Summing up: High price to pay for loyalty to banks
THE high street banks are increasingly worried about losing their customers, according to research that highlighted customer loyalty as their biggest concern.
The report, from Temenos, was just the latest to warn of an imminent change in high street banking as consumers take control and new entrants shake up the market.
But the big names on the UK high street clearly haven’t read the memo. Loyalty only works one way, as far as they’re concerned.
Some £160 billion of money languishing in easy access accounts earns no more than the 0.5 per cent base rate, according to the Financial Conduct Authority’s latest cash savings market study.
Yet only one in five easy access accounts has been switched in the past three years, it revealed.
The usual excuse is that it’s not worth switching. Yet that £160bn could generate savers an extra £1.4bn a year in interest if it were transferred to the top easy access rate of 1.4 per cent, noted Anna Bowes, of the Savings Champion website.
The average easy access account paid 1.07 per cent in July 2012, according to Moneyfacts. That average is now just 0.68 per cent. The average cash Isa rate has gone the same way, falling from 2.56 per cent to a meagre 1.45 per cent over the same period.
The big lenders can’t be blamed for cutting their rates. Most savers stay with them anyway, while those that do shop around can be lured into the more attractive savings deals that come with current accounts.
The worst culprit in the cash Isa market, paying just 0.1 per cent, is Santander. It’s no accident that Santander is concentrating its efforts on its 123 current account, which pays up to 3 per cent on in-credit balances.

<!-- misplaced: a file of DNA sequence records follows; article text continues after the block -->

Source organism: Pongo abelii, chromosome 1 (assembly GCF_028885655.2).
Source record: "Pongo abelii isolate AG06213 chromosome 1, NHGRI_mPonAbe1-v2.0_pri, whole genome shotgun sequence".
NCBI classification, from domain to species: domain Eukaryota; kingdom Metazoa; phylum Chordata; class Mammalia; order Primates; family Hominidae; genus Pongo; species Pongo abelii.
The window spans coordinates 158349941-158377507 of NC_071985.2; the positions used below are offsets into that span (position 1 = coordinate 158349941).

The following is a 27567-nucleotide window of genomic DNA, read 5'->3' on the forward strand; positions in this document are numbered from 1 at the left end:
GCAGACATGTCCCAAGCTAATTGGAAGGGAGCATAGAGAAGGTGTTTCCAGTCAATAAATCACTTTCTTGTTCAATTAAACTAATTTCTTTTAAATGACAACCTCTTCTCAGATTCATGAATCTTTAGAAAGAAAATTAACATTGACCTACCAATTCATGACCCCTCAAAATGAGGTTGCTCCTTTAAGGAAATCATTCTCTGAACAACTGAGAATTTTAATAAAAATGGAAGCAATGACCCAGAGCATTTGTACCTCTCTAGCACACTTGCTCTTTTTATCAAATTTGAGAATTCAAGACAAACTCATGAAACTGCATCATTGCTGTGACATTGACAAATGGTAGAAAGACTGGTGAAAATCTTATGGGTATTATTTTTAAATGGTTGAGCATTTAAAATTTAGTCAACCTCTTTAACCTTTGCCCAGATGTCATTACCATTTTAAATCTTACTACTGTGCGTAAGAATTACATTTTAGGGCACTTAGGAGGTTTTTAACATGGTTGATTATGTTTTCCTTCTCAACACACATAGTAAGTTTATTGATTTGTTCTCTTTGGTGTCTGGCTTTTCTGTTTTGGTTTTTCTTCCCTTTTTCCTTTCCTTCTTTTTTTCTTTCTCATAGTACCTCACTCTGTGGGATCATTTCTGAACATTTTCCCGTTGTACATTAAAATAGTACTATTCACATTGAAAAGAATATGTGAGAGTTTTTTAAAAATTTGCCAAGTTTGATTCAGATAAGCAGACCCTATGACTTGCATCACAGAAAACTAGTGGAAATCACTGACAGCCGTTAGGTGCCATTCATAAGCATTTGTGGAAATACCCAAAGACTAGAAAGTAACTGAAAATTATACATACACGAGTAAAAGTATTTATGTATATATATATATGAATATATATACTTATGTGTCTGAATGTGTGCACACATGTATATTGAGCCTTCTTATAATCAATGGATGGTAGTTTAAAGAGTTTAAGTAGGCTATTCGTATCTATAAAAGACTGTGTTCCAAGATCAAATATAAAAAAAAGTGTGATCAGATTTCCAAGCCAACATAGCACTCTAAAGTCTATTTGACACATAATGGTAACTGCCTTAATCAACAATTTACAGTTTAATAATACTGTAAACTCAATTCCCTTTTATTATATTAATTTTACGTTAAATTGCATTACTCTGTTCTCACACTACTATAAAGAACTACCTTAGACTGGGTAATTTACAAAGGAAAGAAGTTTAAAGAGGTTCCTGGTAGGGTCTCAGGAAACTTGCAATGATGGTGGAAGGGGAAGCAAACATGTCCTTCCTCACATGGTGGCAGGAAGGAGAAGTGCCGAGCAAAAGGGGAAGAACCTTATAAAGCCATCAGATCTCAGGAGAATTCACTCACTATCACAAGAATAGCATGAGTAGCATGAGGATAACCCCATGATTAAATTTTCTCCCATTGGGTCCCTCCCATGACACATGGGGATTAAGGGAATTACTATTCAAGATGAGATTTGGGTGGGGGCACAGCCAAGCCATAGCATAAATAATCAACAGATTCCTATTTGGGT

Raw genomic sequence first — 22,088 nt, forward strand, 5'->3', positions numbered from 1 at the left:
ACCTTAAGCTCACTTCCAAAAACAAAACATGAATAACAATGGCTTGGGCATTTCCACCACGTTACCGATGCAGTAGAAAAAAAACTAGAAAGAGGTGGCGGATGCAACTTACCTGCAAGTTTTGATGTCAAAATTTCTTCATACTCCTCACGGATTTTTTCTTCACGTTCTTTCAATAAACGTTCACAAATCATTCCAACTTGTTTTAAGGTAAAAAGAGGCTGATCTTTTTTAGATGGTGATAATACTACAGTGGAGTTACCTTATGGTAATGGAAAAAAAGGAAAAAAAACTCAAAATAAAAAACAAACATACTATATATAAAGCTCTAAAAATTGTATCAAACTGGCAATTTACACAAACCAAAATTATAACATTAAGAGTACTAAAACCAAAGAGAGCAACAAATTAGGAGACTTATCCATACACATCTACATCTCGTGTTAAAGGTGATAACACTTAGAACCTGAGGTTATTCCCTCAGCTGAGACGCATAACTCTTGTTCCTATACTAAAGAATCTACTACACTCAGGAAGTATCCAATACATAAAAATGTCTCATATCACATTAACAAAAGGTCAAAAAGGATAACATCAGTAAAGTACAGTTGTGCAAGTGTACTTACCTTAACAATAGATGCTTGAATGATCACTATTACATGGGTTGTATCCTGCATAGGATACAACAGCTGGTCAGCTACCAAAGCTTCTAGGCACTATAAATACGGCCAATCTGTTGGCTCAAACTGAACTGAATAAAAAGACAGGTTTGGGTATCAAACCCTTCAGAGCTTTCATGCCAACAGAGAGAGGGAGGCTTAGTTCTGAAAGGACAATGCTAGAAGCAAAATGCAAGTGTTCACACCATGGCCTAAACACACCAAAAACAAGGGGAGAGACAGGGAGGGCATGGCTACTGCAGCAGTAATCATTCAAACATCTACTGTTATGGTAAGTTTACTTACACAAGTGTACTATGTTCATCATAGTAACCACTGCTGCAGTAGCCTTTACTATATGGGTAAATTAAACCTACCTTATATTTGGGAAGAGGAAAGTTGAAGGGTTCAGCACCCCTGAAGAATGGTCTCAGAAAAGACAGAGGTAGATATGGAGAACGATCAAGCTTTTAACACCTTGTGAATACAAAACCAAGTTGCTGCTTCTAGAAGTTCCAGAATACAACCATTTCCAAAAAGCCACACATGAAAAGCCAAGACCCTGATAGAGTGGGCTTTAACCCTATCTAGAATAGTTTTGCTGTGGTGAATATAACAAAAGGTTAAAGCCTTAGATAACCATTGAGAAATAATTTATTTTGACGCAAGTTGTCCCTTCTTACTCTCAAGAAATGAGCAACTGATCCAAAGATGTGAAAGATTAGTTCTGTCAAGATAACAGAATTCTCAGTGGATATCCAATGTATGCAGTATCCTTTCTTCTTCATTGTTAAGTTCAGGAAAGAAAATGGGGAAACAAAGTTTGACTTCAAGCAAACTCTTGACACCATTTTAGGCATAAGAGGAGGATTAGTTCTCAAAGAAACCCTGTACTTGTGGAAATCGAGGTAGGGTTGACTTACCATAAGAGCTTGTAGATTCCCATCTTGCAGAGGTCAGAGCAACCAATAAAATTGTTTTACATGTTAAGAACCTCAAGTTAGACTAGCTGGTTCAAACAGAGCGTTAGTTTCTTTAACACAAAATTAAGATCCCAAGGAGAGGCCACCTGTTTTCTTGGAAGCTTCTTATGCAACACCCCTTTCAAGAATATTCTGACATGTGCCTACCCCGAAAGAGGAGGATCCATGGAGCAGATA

Unfortunately for savers, the City watchdog’s findings are far more eye-catching than the measures set out for tackling them.
The most positive is that banks and building societies must clearly display the lowest rate of interest any of their customers receives and provide more information about switching accounts.
It still doesn’t want to ban teaser rates, however. These are the bonuses used to lure people into cash accounts and which typically disappear after a year to leave the rate at just 0.5 per cent or so.
That there’s so much money still languishing in rubbish savings accounts also reflects the chronic lack of trust in the wider financial services industry.
Even after six years of rock-bottom savings rates, there remains a reluctance to invest in stock market-based funds that can provide a higher regular income while generating long-term growth. It’s not for everyone, of course, given the step up the risk scale that equity investment entails, but the inflation risk in cash savings is not insignificant either.
Some of the slack has been picked up by peer-to-peer lenders. Savers using these sites (such as RateSetter and Zopa) get savings returns at least three times higher than those from traditional cash products, but for many risk-averse savers they remain too much of a step into the unknown.
Most will instead remain loyal to their bank and pay a high price for doing so. So while the regulator’s latest intervention is welcome, it’s not enough; because the market simply isn’t working – at least, not for long-suffering savers.